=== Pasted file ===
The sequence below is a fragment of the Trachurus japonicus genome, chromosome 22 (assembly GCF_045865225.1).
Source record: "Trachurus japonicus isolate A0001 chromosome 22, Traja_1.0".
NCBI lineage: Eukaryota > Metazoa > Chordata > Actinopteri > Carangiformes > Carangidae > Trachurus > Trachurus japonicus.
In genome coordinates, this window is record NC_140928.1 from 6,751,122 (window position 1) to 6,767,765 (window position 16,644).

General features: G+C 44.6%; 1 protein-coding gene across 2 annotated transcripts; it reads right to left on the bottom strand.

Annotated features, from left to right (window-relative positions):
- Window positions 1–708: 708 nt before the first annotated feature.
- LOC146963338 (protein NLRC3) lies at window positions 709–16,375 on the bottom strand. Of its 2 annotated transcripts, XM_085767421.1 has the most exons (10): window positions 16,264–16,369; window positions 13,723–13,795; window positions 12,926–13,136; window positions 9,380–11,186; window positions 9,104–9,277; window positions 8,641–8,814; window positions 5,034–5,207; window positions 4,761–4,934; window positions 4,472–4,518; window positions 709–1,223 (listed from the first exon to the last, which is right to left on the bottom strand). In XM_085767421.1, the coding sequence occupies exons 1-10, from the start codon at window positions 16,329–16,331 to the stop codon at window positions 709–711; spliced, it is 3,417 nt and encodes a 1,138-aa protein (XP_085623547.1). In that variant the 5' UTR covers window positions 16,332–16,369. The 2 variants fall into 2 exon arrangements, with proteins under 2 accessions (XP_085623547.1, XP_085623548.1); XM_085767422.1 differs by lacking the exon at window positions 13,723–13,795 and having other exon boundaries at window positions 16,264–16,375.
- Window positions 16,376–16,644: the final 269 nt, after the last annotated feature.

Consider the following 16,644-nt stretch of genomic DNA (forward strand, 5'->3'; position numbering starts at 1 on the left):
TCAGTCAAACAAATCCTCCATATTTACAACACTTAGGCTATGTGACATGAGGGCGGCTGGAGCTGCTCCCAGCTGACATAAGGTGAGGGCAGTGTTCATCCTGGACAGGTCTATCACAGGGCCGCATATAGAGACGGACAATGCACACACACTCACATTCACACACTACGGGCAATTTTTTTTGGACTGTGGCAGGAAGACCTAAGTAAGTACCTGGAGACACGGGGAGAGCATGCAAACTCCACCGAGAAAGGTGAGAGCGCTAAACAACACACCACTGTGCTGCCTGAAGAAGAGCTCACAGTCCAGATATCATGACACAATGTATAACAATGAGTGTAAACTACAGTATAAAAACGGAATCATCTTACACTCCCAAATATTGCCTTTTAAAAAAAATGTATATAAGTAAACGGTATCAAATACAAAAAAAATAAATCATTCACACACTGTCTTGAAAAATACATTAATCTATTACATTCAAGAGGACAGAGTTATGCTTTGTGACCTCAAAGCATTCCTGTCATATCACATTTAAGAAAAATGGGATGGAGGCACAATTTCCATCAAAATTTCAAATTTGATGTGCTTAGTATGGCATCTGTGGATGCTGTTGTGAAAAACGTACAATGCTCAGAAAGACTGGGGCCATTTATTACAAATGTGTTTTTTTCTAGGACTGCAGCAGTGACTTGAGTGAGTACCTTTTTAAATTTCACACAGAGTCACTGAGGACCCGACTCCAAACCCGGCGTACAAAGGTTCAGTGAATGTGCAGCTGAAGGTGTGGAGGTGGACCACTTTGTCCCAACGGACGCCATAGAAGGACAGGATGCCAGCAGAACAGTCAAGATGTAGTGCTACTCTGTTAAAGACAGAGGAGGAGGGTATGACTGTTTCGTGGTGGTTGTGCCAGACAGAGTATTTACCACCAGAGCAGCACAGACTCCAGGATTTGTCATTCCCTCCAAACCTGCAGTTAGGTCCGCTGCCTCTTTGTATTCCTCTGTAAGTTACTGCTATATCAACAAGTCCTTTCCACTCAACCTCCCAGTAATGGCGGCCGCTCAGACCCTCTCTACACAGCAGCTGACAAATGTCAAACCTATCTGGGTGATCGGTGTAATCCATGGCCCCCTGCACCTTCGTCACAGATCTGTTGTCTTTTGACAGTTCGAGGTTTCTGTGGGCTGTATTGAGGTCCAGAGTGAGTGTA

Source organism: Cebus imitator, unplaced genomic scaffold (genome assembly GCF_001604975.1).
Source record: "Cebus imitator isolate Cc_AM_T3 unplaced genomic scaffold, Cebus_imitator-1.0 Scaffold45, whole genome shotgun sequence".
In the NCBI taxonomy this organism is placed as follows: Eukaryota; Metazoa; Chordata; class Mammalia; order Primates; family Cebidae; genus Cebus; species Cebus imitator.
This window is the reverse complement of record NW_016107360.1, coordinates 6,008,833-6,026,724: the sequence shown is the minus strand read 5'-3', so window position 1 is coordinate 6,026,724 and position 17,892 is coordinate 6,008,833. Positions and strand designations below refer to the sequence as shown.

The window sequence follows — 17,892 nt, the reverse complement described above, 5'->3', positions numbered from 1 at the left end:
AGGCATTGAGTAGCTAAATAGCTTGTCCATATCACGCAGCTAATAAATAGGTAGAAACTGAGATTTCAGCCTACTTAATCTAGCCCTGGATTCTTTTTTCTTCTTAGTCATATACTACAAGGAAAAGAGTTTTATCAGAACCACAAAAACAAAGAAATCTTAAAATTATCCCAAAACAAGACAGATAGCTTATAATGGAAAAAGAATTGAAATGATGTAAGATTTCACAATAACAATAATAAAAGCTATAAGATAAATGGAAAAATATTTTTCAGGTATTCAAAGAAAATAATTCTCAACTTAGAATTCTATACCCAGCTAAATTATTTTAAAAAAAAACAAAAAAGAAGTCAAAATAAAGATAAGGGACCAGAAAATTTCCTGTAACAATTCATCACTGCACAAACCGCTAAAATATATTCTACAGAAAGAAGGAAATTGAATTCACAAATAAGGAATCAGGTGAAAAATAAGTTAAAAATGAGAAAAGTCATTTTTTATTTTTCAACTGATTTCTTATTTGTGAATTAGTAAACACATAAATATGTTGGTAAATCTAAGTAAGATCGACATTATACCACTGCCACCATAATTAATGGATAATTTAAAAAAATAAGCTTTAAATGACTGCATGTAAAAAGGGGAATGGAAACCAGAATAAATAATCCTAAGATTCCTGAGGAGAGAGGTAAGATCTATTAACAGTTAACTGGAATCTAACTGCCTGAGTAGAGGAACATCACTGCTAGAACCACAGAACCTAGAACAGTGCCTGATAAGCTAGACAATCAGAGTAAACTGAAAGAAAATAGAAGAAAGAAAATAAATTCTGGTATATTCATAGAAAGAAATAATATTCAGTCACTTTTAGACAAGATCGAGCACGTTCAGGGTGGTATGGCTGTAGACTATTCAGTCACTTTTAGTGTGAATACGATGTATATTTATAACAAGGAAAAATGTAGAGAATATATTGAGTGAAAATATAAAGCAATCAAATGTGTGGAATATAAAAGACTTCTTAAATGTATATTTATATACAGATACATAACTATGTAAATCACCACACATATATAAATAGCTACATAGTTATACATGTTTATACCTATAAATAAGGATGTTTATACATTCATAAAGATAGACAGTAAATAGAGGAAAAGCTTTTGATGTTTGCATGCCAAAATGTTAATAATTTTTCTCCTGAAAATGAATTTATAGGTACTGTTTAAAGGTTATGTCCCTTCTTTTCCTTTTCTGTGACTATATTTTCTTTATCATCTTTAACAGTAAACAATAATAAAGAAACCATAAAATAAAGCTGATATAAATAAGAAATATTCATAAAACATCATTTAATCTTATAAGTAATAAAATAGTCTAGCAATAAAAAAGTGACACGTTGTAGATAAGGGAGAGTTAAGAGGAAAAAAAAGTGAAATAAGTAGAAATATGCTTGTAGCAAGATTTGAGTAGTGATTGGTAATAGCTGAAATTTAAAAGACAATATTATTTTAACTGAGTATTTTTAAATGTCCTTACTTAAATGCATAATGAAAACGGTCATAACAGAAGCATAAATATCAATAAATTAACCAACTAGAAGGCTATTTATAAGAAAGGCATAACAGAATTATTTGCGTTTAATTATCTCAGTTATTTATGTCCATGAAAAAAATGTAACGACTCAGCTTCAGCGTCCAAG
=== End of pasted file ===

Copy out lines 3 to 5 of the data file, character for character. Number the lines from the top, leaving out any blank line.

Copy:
NCBI lineage: Eukaryota > Metazoa > Chordata > Actinopteri > Carangiformes > Carangidae > Trachurus > Trachurus japonicus.
In genome coordinates, this window is record NC_140928.1 from 6,751,122 (window position 1) to 6,767,765 (window position 16,644).

General features: G+C 44.6%; 1 protein-coding gene across 2 annotated transcripts; it reads right to left on the bottom strand.